Android is in your phone and in your tablet, but what about on your desktop? Taking up the market space that was supposed to have been occupied by Linux— a desktop computer at a lower cost by using an open source OS— here is the HP Slate 21, a 21 inch desktop/tablet hybrid with Android built in.
The Slate 21 was just announced this morning in Beijing, so there aren’t a whole lot of details yet available. It’s a 21.5-inch, 1920×1080 kickstand-toting all-in-one equipped with Nvidia’s Tegra 4 SoC and running Android 4.2.2, and that’s all we’ve got for now.
HP’s got a brand new CEO in Meg Whitman, a new sense of purpose as they focus a little less on hardware and now they’ve given themselves a brand new logo. As a graphic designer, I like to see when companies do a little rebranding, but I’m not sure about HP’s new look. I wasn’t really a fan of the old one, but not a fan of the new one either.
If you’ve got an HP tablet or you’re otherwise a fan of webOS, the good news is that new HP CEO Meg Whitman clarified the company’s position today on webOS, saying that while they’re not interested in re-entering the smartphone market, webOS will be on future HP tablets. webOS is also now open source, meaning it could show up on other non-HP tablets.
After ditching webOS, and initially saying they might be getting out of the hardware business, HP announced the other day that it will continue to make PCs and even will continue to make tablets, just not on webOS.
Mobile devices like smartphones and tablets use flash memory and SSDs as a matter of course, because it doesn’t make your phone very mobile or hearty if it’s got a spinning metal disk hard drive. And the technology is just now creeping into netbooks, notebooks and desktops and already HP is talking about phasing it out by 2013 for something newer.
If you’re one of the lucky bastards who picked up a $100 HP TouchPad, you might be wondering when you’ll be able to run Android on your new toy. The answer is now, thanks to a new Android emulator for webOS. Okay, so it’s an emulator and not a native OS replacement, but it’s something.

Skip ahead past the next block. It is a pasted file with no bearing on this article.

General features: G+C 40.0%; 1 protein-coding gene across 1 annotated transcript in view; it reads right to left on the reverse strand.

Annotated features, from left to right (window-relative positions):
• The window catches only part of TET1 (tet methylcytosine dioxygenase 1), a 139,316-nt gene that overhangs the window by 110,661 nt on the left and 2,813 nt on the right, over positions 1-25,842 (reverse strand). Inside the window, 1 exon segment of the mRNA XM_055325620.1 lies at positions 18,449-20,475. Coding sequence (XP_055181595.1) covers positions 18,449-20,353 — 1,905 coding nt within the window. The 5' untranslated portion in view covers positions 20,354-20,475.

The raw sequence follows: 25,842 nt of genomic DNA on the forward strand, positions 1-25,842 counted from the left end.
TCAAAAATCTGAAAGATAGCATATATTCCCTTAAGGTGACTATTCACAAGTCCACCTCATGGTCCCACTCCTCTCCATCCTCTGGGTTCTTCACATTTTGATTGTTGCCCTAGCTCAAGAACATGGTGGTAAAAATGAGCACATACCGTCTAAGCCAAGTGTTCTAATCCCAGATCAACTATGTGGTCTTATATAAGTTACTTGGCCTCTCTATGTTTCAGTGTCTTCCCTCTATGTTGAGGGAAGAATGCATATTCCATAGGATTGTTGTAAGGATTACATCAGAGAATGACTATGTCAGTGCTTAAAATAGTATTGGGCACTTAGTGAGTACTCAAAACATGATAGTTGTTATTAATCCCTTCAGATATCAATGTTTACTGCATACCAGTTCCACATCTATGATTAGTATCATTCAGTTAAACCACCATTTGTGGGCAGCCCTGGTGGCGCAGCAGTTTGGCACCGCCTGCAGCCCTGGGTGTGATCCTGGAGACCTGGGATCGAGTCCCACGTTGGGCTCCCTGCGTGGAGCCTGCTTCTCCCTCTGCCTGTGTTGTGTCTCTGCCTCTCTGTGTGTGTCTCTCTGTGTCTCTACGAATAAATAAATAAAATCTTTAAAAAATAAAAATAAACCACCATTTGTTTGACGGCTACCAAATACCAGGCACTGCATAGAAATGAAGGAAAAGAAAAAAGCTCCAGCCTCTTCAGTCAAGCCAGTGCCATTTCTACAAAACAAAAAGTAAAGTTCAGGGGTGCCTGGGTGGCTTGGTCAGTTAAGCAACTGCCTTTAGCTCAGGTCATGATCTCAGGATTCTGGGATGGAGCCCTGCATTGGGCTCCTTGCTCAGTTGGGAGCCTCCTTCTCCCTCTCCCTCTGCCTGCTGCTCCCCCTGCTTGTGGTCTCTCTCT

It wasn’t long after HP decided to ditch its hardware business, including tablets and possibly webOS when rumors began that Amazon was thinking about buying the really nice, but commercially unsuccessful mobile operating system. At the time, it seems like a bunch of malarky, and then after former eBay CEO Meg Whitman was named head of HP, the rumors started up again. And now they’re getting even louder, with rumors that Amazon is now is serious negotiations to acquire webOS.
HP comes out with the TouchPad. In the short span of just a couple months, TouchPad sales are so dismal that HP says it’s seriously thinking about getting out of the hardware business period— tablets, desktops, the whole lot. And so TouchPads drop to the fire sale price of $100 and suddenly the TouchPad is the hottest thing since the zipper fly. And now HP says that they’re going to keep making TouchPads at least through October, possibly longer. What?
This week’s just full of tech business surprises. Earlier this week, Google surprised everyone by buying Motorola and today in a press conference, HP announced that it’s killing what’s left of Palm and webOS and will probably be selling off its PC division at some point to focus only on software.
When HP bought Palm last year, their main goal was to snap up the Palm WebOS and jam their foot in the door of the growing and lucrative mobile market. But what wasn’t expected was that they would move WebOs to the desktop, though it makes sense. Apple’s doing it with iOS integration and the Mac App Store, and making shit-tons of money from it. So with HP’s vast PC market out there, why not cash in on the same thing?
Yesterday, HP held a big media event to announce the TouchPad, an awesome looking 9.7” tablet running webOS, with a 1.2ghz processor and lots of other great bells and whistles that should make this a tablet to hold out for when it hits stores this summer.
So far, there’s a lot of companies talking about tablets, but there hasn’t been a whole lot of meat. The reviews of the Samsung Galaxy S have been pretty lukewarm, but the HP Slate has been the one that a lot of people have really been waiting for, and if you’re one of those people, you may have to wait at least 6 weeks after the Slate launches to get your hands on one due to extraordinary demand.